Did my wife’s cosmetics give her breast cancer?
When Kathleen felt a lump in her right breast she began a journey that millions have experienced—or, sadly, will experience. After a painful biopsy and other tests confirmed it was cancer, my wife was thrown into a cauldron of tears, doubt, and fear for herself and her loved ones. Our two daughters were then just eight and twelve.
Like many cancer patients, Kathleen also experienced a stranglehold of guilt. Was it something she did or didn’t do that fed the tumor? Was it the meat in our diet? Our water? The air? Her genes? I assured her that we couldn’t be at fault. We had banned soda pop and anything with high-fructose corn syrup from our house more than a decade before. We tried to eat organic food, we were transitioning to more vegetarian fare, and she did yoga and took regular walks. We didn’t even have cable.
After a test showed that Kathleen didn’t have the BRCA breast cancer gene, her surgeon, Dr. Sonya Sharpless, suggested that environmental factors might be implicated. But what could they be? Kathleen had already thrown out a bevy of household cleaning products and plastic containers.
Then she discovered the work of the Breast Cancer Fund, a San Francisco-based advocacy group that for the last ten years has been focusing on cancer-causing agents in personal care products. Through a coalition of health and environmental groups called the Campaign for Safe Cosmetics (of which the Breast Cancer Fund is the principal sponsor), the organization has been drawing attention to the fact that known carcinogens—substances like formaldehyde—are used as preservatives in everything from suntan oil to makeup. Kathleen frantically threw out her all her expensive Clinique and Shiseido cosmetics.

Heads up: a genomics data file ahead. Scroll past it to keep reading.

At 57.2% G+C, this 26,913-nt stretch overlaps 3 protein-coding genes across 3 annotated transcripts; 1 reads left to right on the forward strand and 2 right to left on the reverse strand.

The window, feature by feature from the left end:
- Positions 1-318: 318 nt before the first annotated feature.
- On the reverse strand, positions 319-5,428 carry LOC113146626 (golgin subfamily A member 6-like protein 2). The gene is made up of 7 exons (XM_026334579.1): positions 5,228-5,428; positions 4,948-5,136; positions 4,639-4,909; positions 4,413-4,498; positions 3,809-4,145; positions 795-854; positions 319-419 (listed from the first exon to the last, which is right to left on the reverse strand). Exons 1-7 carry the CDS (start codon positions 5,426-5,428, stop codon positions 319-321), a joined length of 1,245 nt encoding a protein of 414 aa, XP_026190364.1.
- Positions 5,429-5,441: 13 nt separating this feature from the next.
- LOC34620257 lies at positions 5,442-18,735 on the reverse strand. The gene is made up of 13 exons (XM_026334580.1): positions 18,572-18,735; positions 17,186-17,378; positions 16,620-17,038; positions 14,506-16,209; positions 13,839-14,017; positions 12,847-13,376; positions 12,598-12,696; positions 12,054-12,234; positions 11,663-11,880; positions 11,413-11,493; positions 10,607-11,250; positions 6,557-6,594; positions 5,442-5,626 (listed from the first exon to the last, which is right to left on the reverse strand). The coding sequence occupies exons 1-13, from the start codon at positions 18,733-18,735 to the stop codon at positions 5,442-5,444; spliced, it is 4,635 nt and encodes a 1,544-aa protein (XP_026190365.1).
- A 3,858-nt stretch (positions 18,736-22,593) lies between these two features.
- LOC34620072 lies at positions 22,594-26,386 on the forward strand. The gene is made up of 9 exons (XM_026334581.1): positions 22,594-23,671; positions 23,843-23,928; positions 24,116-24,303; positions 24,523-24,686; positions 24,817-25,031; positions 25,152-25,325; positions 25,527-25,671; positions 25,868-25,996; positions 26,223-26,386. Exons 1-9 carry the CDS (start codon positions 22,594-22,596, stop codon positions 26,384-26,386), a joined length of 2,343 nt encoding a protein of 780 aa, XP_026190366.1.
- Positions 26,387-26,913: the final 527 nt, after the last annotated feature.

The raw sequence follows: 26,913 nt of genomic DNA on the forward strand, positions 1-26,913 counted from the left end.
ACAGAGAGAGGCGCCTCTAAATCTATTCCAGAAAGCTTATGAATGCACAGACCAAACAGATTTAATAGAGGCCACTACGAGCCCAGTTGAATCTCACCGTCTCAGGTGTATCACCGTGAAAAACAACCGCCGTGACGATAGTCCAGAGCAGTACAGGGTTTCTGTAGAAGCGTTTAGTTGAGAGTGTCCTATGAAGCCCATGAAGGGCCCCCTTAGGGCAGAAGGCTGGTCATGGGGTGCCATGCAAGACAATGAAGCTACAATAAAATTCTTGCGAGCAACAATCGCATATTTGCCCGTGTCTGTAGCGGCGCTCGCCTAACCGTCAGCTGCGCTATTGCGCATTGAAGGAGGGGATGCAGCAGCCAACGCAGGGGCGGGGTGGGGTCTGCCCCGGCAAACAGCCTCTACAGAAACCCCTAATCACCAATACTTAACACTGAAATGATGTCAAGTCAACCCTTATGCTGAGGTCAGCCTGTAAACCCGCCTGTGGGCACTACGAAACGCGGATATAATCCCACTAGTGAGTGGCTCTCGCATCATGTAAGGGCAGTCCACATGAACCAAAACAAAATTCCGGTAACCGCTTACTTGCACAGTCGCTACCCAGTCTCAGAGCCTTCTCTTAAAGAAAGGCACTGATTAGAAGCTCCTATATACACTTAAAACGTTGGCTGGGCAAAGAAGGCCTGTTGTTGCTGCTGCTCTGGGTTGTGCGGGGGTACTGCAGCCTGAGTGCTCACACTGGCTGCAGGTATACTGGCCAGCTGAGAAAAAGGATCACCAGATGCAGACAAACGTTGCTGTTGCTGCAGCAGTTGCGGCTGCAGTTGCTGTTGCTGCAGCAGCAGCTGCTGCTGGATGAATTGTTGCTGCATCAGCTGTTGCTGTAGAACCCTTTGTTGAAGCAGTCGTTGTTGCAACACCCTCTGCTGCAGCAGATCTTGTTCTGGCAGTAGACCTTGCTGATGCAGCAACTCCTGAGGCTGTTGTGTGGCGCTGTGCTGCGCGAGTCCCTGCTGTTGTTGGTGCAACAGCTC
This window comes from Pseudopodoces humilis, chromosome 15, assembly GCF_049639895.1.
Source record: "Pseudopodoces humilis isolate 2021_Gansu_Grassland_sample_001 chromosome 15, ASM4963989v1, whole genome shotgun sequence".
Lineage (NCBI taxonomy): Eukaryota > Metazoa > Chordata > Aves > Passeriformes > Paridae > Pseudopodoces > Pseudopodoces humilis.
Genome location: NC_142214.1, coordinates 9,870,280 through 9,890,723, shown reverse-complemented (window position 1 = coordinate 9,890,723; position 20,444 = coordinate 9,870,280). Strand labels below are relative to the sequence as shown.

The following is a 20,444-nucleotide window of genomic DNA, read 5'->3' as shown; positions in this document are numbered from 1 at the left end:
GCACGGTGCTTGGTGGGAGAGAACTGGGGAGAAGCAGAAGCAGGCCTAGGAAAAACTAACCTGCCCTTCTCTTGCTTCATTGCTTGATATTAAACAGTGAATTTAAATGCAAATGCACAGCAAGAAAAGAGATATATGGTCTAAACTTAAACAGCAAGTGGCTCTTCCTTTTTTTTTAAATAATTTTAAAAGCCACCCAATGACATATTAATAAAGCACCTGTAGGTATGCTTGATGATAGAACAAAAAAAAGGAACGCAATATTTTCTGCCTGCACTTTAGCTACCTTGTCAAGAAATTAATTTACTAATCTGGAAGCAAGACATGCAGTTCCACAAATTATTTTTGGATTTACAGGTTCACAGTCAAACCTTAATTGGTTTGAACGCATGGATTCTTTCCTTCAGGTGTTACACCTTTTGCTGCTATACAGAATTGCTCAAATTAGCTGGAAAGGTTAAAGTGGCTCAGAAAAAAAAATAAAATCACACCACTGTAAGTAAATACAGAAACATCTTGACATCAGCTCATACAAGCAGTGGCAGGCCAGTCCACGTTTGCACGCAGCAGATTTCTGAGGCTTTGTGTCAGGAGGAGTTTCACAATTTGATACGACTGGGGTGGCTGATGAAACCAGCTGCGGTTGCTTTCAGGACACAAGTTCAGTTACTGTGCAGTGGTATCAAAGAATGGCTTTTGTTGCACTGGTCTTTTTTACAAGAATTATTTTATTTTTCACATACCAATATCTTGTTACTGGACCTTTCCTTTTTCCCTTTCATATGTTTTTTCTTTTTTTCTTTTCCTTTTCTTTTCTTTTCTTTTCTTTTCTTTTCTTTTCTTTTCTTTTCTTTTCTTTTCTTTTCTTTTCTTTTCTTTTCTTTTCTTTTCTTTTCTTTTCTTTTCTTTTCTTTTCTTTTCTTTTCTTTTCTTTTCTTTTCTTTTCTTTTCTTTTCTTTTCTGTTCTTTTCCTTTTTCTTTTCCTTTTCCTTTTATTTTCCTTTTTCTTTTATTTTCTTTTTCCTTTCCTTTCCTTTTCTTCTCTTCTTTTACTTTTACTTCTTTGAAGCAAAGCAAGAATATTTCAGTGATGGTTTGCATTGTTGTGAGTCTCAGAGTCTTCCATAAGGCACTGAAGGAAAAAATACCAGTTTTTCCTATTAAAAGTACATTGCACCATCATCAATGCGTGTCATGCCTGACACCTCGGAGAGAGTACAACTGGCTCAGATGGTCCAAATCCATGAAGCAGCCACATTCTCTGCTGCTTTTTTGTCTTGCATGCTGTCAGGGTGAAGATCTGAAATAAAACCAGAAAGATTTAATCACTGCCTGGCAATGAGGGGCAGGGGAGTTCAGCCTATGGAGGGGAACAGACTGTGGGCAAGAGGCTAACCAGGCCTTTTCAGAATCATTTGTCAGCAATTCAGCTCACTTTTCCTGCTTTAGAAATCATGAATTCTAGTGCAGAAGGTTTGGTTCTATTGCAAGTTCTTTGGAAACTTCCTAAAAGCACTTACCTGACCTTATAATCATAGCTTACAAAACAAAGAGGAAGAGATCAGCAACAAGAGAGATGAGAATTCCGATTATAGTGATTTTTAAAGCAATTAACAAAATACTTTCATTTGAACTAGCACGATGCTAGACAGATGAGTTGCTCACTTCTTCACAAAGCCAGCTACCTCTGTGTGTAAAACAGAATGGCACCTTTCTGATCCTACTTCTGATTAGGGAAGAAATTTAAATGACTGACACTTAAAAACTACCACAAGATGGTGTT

Did a lifetime of using cosmetics cause or contribute to Kathleen’s breast cancer? We don’t know. But here are some facts that every American woman and her loved ones should absorb. The European Union bans nearly 1,400 chemicals from personal care products because they are carcinogenic, mutagenic, or toxic to reproduction. But in the United States, the Food and Drug Administration entrusts safety regulation of cosmetics to a private entity that is housed and funded by the industry’s trade association. To date, this entity has found only eleven chemicals to be “unsafe for use in cosmetics.” The FDA has no oversight of cosmetics products before they come on the market and, unlike the EU, leaves it to the cosmetics industry to determine which ingredients should be banned.
Because the American cosmetics industry is largely self-regulated, American women have to worry that they may be exposed to all sorts of cosmetics ingredients that may be dangerous to their health. Without greater powers for the FDA to regulate cosmetics, there is just no way that people like Kathleen who have cancer, or those who fear getting it, can know for sure. Indeed, even while in the hospital cancer patients are exposed to cosmetic products that the FDA has never evaluated and that activist groups like the Campaign for Safe Cosmetics say contain known or suspected carcinogens.
This happened to Kathleen. During her first round of chemo in 2009, some volunteers at the hospital came calling with a little red bag that contained products from Clinique, Estée Lauder, and Del Laboratories. Everything from eyeliner pencils to blush was in the bag, accompanied by a brochure that provided helpful advice on skin care and wig purchases.